Tuesday, 10 November 2009
It rains in Manchester
Not proper rain, not really, just a kind of mizzly puttering kind of rain, as if it longed to drench you and wash you away, but didn't quite have the energy to do so. The train journey is long and slow, just two carriages creeping up the map of England, past the flatlands of Ely and Peterborough, gentling into Grantham and Nottingham, then entering upon a few hills until the landscape either side does begin to drop away between Sheffield and Manchester.
From the station by taxi straight to the centre where the reading is to take place. Greeted by Simon R , my contact, then by John McAuliffe who appears with my fellow reader Vona Groarke, just flown in from Dublin where she has been carousing with her kinfolk. We sit and talk for a while then the reading.
Vona's is in two halves, the first crystalline, clear, minute and superbly shaped monastic notations, quiet objects of beauty, the second a magnificent translation from the Irish of, Lament for Art O'Leary, in which a woman and her sister lament the murder of the woman's husband. No man has been more admired and missed and well-regarded as Art O'Leary. He seems a vast commanding figure, cruelly done down. The women pass the keening between them. It makes me think of the function of keening. Patrick Leigh Fermor talks of professional mourners and keeners in Greece, as was common in many places: it is a gathering together of grief and praise on terms of eloquence. Is it the symbolic size of the figure I am pondering, and what the figure stands for? The sheer weight of the lament carries you with it. Each death is worth this. Each death is incomprehensible and comprehended. No death is worth all this. But then what else is life worth? I buy a copy.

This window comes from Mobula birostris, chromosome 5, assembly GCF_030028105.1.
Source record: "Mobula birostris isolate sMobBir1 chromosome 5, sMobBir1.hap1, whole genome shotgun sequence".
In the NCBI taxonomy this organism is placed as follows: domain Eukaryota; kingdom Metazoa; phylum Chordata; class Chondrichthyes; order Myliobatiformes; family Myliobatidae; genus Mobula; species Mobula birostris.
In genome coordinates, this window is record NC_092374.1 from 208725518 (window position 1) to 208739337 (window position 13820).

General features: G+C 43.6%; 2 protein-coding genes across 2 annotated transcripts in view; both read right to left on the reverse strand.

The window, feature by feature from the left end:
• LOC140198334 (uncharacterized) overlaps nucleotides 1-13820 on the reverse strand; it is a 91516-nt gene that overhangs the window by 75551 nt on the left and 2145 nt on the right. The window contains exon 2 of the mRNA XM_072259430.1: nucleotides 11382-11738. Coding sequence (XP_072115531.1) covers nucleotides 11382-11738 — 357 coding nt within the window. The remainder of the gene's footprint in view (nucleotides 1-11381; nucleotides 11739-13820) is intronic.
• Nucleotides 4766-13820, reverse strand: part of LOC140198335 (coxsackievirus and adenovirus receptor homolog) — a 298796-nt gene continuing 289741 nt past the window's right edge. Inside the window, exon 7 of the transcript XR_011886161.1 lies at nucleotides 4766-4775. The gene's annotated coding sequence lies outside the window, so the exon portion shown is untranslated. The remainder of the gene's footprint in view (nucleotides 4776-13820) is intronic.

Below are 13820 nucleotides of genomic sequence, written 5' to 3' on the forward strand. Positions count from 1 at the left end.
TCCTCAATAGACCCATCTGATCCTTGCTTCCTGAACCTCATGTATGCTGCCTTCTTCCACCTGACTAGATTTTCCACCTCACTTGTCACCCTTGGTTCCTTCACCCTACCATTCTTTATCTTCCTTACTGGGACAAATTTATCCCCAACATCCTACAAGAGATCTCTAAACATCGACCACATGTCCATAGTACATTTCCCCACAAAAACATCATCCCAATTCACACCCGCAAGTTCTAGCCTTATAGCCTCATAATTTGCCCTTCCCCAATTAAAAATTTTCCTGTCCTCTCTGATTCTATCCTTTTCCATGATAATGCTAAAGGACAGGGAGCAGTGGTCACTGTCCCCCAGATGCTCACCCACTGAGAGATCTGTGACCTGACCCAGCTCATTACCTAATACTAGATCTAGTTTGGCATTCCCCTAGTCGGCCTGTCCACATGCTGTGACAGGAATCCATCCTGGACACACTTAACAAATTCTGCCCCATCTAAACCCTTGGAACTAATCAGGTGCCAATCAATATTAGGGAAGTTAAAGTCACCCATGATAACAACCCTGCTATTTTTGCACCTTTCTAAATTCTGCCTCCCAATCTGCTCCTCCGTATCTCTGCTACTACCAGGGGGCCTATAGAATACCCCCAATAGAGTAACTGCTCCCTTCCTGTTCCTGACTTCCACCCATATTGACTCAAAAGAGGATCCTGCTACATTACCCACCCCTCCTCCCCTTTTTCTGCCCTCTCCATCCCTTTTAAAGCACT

My own selection is a fairly rolling selection. Who knows how it goes down? Can never really tell. Je sui comme je suis / je sui fait comme ca. Well no, pas moi, that is Jacques Prevert. Il est fait comma ca. And none of us is quite as free of responsibility as that.
Then dinner. Martin Amis joins us, and blogger friend Peter who now lives in Manchester. I eat pig's trotters. A mistake of the non life-threatening kind. Talk ranges from Metaphysical Poetry, the toothbrush moustache, and 1989, down to Rugby League and Arsenal.
The next morning I lead a class on Hecht's 'The Grapes'. I have talked this poem through a number of times, each time it's different. Yes, the theatricality, and yes, the air - or so it seems to some - of pomposity. More on that another time.
The very nice taxi driver who takes me there is Pakistani but is unsure which is the Whitworth Building. I ask him how things are in Pakistan. Very bad, he says. That's why we leave. Corruption at deep level, everywhere. Politicians just after money. I ask him what he makes of British politicians and their corruption. He laughs. It is, he says, 100,000 times worse in Pakistan. What we are doing now shows there is no corruption here.
What's that? I ask.
I am hurrying to take you to your meeting. That is straight dealing. At home they wouldn't bother.
The paragon of uncorrupted virtue steps from the taxi, finds his own way to the Whitworth Building and defends a New York poetic grandee. Incorruptibility is hard work.
On the train home a young girl with her mother and younger sister. The girl is loud and wants to occupy mother's emotional space. In fact the space of everyone in the carriage. She wants to be noticed. I think she might be a nightmare in school. Then, as we are approaching Brandon, she says: I like Brandon. The sound of the name. An incipient poetic instinct briefly rises to the surface.
Then she goes back to singing, I'm just a teenage dirtbag, baby... with some gusto. Mother remains quiet.